The GPH lies when it says that the NDFP killed the “special track” by presenting three new drafts and imposing impossible preconditions such as the abolition of government programs such as the Conditional Cash Transfer, PAMANA and Oplan Bayanihan. In fact, it was the NDFP that proposed the “special track” to open the way to an extraordinary “truce and alliance” between the GPH and the NDFP that would be anchored on a declaration of unity to put in place several major and urgent reforms upon which an immediate truce could then be forged. The GPH shot this down by insisting a priori on a ceasefire and its version of the draft declaration. When the NDFP countered with its own comprehensive draft that it was willing to subject to negotiations with the GPH, the GPH representatives simply refused, saying they did not have the mandate to discuss the NDFP draft as well as other prejudicial issues.
OPAPP Secretary Deles lies when she says that the GPH and RNG third party facilitator have “mutually agreed that the special track has been killed by the NDFP … [and] we do not want to return to the regular track.” The RNG official involved has not affirmed this statement; on the contrary he has denied this to the NDFP and has declared that the RNG is continuing in its role as third party facilitator although the RNG, for its own reasons, has refrained from making any public pronouncement to this effect.
The GPH is again lying and resorting to intrigue when it says that the NDFP peace panel based in Utrecht, the Netherlands are not the “right persons to talk to” claiming a supposed”disconnect” between these NDFP officials and their people “on the ground.” There is no iota of evidence that the revolutionary movement has withdrawn the sole authority to conduct peace negotiations with the GPH from the current NDFP peace panel. The GPH is merely laying the ground for localized peace talks that the NDFP has already denounced as bogus. It would not be surprising if the GPH later trots out rebel surrenderees in make-believe localized peace talks.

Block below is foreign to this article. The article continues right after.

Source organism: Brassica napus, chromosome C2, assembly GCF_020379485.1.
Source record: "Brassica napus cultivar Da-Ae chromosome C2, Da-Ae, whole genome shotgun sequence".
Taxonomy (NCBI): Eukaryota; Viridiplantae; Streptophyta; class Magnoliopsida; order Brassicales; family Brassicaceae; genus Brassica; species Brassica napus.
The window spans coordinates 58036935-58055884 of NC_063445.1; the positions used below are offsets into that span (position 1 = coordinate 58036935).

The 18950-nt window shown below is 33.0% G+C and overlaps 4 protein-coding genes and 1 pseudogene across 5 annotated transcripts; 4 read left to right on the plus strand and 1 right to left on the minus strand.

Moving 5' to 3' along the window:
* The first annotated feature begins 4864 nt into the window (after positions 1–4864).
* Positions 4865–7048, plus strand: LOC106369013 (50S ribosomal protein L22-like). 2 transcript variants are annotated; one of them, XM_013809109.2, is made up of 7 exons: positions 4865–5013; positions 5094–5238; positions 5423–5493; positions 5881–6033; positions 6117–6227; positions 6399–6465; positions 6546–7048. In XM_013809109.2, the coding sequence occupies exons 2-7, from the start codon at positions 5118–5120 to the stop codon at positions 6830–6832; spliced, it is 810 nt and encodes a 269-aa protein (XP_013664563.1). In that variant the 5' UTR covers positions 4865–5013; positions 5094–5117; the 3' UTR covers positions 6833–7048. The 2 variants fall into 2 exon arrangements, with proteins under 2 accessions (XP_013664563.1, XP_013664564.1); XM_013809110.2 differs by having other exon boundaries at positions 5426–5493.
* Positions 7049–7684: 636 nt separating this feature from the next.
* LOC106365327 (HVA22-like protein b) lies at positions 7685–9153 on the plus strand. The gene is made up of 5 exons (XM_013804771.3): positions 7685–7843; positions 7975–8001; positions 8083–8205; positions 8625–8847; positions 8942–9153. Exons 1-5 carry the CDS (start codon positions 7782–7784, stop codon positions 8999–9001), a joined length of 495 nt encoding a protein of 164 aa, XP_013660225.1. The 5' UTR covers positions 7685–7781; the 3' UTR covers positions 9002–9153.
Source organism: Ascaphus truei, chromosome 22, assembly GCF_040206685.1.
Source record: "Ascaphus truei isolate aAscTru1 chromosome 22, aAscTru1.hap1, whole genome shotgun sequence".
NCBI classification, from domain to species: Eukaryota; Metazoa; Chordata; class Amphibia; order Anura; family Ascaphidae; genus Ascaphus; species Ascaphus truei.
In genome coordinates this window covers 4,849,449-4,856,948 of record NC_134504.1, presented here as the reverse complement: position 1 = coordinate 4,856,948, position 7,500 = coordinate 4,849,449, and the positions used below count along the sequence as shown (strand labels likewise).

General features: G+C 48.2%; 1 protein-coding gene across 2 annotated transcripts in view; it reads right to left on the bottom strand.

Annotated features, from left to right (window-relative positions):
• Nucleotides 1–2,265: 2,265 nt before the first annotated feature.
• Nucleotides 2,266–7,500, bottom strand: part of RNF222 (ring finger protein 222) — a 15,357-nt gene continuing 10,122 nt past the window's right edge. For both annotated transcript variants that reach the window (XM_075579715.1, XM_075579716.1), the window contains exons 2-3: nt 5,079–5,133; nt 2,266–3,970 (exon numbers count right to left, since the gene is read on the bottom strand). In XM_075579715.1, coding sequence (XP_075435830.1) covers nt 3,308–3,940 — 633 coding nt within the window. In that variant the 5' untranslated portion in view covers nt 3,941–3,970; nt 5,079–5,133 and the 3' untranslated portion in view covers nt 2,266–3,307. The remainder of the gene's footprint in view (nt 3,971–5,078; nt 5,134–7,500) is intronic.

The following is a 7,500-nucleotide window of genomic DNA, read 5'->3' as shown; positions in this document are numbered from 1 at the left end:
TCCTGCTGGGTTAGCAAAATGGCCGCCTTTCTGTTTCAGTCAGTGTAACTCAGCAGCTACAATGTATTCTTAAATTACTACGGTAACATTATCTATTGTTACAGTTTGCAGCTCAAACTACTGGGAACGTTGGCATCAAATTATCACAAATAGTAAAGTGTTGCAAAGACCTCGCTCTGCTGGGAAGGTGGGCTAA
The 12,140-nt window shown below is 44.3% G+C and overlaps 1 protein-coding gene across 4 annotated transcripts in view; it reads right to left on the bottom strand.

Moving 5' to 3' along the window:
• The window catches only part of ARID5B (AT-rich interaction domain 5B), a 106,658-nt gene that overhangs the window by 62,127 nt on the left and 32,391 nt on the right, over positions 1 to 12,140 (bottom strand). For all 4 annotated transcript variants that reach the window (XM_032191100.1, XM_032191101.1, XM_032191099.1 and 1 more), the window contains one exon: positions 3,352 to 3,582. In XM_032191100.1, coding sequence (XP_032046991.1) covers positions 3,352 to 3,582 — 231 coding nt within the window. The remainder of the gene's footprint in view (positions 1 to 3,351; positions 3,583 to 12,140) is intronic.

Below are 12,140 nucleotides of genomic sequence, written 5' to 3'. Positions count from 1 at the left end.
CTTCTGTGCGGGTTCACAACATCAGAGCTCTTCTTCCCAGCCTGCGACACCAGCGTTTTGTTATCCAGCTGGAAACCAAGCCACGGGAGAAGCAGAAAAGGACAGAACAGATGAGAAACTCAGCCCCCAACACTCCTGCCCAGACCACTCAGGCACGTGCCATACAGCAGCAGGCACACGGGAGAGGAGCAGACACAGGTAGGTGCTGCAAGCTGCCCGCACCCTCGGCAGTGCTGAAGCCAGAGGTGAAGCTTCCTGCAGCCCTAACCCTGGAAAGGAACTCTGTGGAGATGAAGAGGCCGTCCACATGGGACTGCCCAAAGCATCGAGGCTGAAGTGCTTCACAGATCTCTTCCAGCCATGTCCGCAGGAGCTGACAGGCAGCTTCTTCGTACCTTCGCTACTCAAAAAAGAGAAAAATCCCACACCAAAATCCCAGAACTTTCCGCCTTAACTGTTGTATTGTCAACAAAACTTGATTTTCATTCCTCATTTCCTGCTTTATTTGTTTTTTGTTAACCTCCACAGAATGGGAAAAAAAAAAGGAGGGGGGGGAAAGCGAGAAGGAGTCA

To top it all, the GPH is lying through its teeth when it says that formal peace negotiations have not achieved anything and is leading nowhere. The Comprehensive Agreement on Respect for Human Rights and International Humanitarian Law or CARHRIHL is a landmark agreement on the first of the four substantive agenda of the GPH-NDFP peace negotiations that speaks for itself. On the basis of CARHRIHL, a mechanism is now in place by which complaints of either side, or anyone else for that matter, with regard to violations by either party of human rights and international humanitarian law in the course of the armed conflict can be filed, investigated and justice rendered. That it is not able to fulfill this function effectively is the result of the inexplicable refusal of the GPH to convene the Joint Monitoring Committee mandated by CARHRIHL and not because the agreement is worthless.
In fact the regular track was poised to tackle the second substantive agenda, socioeconomic reforms, and if the agreed upon timetable of 18 months was to have been pursued, the rest of the agenda, political and constitutional reforms and cessation of hostilities/disposition of forces would have followed.
On the other hand, the GPH is floating its”new approach” piecemeal yet is unable to clearly define a new viable framework more than a month and a half after rejecting the regular track and announcing that the GPH is “considering a new approach” to the peace process and peace negotiations.
Meanwhile Secretary Deles’s insistence on “reducing violence on the ground” departs from, undermines, and is not contextualized in achieving “a just and lasting peace by addressing the roots of the armed conflict” but in fact imposes ceasefire as a precondition to talks. Moreover, the GPH is avoiding at all costs the continuation of the regular as well as the special track of the peace talks wherein both address urgent and systemic reforms that can result in a genuine and viable peace.
This time the GPH under Mr. Aquino has grossly miscalculated its gamble and, if it is effectively exposed and opposed, is bound to lose the political and moral high ground.
Published in Business World
20 June 2013